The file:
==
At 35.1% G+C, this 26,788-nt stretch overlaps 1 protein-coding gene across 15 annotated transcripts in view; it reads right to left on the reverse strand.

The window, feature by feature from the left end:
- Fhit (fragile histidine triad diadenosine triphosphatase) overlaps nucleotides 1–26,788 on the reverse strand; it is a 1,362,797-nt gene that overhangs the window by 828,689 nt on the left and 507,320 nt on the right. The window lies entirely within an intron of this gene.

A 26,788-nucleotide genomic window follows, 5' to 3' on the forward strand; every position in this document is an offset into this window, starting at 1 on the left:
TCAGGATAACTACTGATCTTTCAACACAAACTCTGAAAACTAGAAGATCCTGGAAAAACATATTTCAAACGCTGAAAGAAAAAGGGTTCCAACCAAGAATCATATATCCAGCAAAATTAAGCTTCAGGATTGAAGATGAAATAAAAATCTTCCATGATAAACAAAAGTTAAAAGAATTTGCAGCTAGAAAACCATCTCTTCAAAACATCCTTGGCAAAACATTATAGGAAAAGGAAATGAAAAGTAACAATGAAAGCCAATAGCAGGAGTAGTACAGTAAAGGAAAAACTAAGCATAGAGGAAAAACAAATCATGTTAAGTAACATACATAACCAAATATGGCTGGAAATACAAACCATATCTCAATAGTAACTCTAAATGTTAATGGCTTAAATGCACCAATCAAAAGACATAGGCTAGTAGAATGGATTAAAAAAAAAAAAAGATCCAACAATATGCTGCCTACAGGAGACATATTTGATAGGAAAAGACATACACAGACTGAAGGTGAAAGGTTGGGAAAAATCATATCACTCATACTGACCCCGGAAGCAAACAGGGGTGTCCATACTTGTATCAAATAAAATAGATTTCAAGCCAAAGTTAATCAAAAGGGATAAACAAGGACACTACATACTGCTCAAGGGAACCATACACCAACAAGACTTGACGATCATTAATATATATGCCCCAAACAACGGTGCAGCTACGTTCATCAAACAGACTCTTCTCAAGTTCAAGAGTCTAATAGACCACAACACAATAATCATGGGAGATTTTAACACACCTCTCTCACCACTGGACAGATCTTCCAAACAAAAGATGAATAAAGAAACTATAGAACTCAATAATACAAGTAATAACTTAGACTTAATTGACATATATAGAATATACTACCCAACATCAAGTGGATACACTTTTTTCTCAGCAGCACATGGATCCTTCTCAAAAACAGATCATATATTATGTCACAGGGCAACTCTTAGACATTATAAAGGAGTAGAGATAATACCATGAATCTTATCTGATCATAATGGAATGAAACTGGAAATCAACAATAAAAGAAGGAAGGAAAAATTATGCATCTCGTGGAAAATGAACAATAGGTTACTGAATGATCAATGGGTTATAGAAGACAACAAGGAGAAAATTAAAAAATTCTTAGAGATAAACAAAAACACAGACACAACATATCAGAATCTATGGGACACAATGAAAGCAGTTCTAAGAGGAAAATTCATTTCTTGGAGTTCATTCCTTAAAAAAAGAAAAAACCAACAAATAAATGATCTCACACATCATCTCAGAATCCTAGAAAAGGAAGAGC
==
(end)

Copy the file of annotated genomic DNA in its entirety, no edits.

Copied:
At 35.1% G+C, this 26,788-nt stretch overlaps 1 protein-coding gene across 15 annotated transcripts in view; it reads right to left on the reverse strand.

The window, feature by feature from the left end:
- Fhit (fragile histidine triad diadenosine triphosphatase) overlaps nucleotides 1–26,788 on the reverse strand; it is a 1,362,797-nt gene that overhangs the window by 828,689 nt on the left and 507,320 nt on the right. The window lies entirely within an intron of this gene.

A 26,788-nucleotide genomic window follows, 5' to 3' on the forward strand; every position in this document is an offset into this window, starting at 1 on the left:
TCAGGATAACTACTGATCTTTCAACACAAACTCTGAAAACTAGAAGATCCTGGAAAAACATATTTCAAACGCTGAAAGAAAAAGGGTTCCAACCAAGAATCATATATCCAGCAAAATTAAGCTTCAGGATTGAAGATGAAATAAAAATCTTCCATGATAAACAAAAGTTAAAAGAATTTGCAGCTAGAAAACCATCTCTTCAAAACATCCTTGGCAAAACATTATAGGAAAAGGAAATGAAAAGTAACAATGAAAGCCAATAGCAGGAGTAGTACAGTAAAGGAAAAACTAAGCATAGAGGAAAAACAAATCATGTTAAGTAACATACATAACCAAATATGGCTGGAAATACAAACCATATCTCAATAGTAACTCTAAATGTTAATGGCTTAAATGCACCAATCAAAAGACATAGGCTAGTAGAATGGATTAAAAAAAAAAAAAGATCCAACAATATGCTGCCTACAGGAGACATATTTGATAGGAAAAGACATACACAGACTGAAGGTGAAAGGTTGGGAAAAATCATATCACTCATACTGACCCCGGAAGCAAACAGGGGTGTCCATACTTGTATCAAATAAAATAGATTTCAAGCCAAAGTTAATCAAAAGGGATAAACAAGGACACTACATACTGCTCAAGGGAACCATACACCAACAAGACTTGACGATCATTAATATATATGCCCCAAACAACGGTGCAGCTACGTTCATCAAACAGACTCTTCTCAAGTTCAAGAGTCTAATAGACCACAACACAATAATCATGGGAGATTTTAACACACCTCTCTCACCACTGGACAGATCTTCCAAACAAAAGATGAATAAAGAAACTATAGAACTCAATAATACAAGTAATAACTTAGACTTAATTGACATATATAGAATATACTACCCAACATCAAGTGGATACACTTTTTTCTCAGCAGCACATGGATCCTTCTCAAAAACAGATCATATATTATGTCACAGGGCAACTCTTAGACATTATAAAGGAGTAGAGATAATACCATGAATCTTATCTGATCATAATGGAATGAAACTGGAAATCAACAATAAAAGAAGGAAGGAAAAATTATGCATCTCGTGGAAAATGAACAATAGGTTACTGAATGATCAATGGGTTATAGAAGACAACAAGGAGAAAATTAAAAAATTCTTAGAGATAAACAAAAACACAGACACAACATATCAGAATCTATGGGACACAATGAAAGCAGTTCTAAGAGGAAAATTCATTTCTTGGAGTTCATTCCTTAAAAAAAGAAAAAACCAACAAATAAATGATCTCACACATCATCTCAGAATCCTAGAAAAGGAAGAGC